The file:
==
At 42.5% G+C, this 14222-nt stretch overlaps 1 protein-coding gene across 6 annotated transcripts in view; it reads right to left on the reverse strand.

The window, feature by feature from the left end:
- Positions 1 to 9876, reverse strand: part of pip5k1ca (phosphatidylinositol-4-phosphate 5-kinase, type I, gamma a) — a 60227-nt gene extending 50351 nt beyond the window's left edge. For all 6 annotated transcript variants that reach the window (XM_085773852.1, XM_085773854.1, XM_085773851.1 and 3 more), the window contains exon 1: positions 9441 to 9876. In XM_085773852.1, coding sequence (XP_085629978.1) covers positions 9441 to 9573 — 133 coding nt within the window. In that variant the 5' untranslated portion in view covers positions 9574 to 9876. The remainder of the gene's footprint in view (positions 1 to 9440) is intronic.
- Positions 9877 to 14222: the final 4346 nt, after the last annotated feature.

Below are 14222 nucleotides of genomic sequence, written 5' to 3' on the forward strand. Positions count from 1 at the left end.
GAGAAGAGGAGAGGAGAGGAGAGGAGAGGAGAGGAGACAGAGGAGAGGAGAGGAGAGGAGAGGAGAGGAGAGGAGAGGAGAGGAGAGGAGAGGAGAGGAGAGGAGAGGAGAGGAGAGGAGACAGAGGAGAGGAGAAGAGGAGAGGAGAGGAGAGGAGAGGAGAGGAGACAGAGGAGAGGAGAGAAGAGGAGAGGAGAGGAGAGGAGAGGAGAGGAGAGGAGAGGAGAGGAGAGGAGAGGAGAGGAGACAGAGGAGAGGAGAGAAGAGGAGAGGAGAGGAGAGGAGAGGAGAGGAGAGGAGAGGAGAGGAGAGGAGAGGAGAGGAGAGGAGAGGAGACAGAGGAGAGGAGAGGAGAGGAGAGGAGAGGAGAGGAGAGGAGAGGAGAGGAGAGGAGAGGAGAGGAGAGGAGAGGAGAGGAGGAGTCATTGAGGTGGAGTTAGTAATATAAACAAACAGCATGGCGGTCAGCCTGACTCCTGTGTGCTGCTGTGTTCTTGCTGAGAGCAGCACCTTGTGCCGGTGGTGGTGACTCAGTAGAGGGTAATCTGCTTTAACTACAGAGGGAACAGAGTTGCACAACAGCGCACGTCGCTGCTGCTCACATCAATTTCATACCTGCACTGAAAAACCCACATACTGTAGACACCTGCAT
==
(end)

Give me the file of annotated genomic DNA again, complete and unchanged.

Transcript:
At 42.5% G+C, this 14222-nt stretch overlaps 1 protein-coding gene across 6 annotated transcripts in view; it reads right to left on the reverse strand.

The window, feature by feature from the left end:
- Positions 1 to 9876, reverse strand: part of pip5k1ca (phosphatidylinositol-4-phosphate 5-kinase, type I, gamma a) — a 60227-nt gene extending 50351 nt beyond the window's left edge. For all 6 annotated transcript variants that reach the window (XM_085773852.1, XM_085773854.1, XM_085773851.1 and 3 more), the window contains exon 1: positions 9441 to 9876. In XM_085773852.1, coding sequence (XP_085629978.1) covers positions 9441 to 9573 — 133 coding nt within the window. In that variant the 5' untranslated portion in view covers positions 9574 to 9876. The remainder of the gene's footprint in view (positions 1 to 9440) is intronic.
- Positions 9877 to 14222: the final 4346 nt, after the last annotated feature.

Below are 14222 nucleotides of genomic sequence, written 5' to 3' on the forward strand. Positions count from 1 at the left end.
GAGAAGAGGAGAGGAGAGGAGAGGAGAGGAGAGGAGACAGAGGAGAGGAGAGGAGAGGAGAGGAGAGGAGAGGAGAGGAGAGGAGAGGAGAGGAGAGGAGAGGAGAGGAGAGGAGAGGAGACAGAGGAGAGGAGAAGAGGAGAGGAGAGGAGAGGAGAGGAGAGGAGACAGAGGAGAGGAGAGAAGAGGAGAGGAGAGGAGAGGAGAGGAGAGGAGAGGAGAGGAGAGGAGAGGAGAGGAGAGGAGACAGAGGAGAGGAGAGAAGAGGAGAGGAGAGGAGAGGAGAGGAGAGGAGAGGAGAGGAGAGGAGAGGAGAGGAGAGGAGAGGAGAGGAGACAGAGGAGAGGAGAGGAGAGGAGAGGAGAGGAGAGGAGAGGAGAGGAGAGGAGAGGAGAGGAGAGGAGAGGAGAGGAGAGGAGGAGTCATTGAGGTGGAGTTAGTAATATAAACAAACAGCATGGCGGTCAGCCTGACTCCTGTGTGCTGCTGTGTTCTTGCTGAGAGCAGCACCTTGTGCCGGTGGTGGTGACTCAGTAGAGGGTAATCTGCTTTAACTACAGAGGGAACAGAGTTGCACAACAGCGCACGTCGCTGCTGCTCACATCAATTTCATACCTGCACTGAAAAACCCACATACTGTAGACACCTGCAT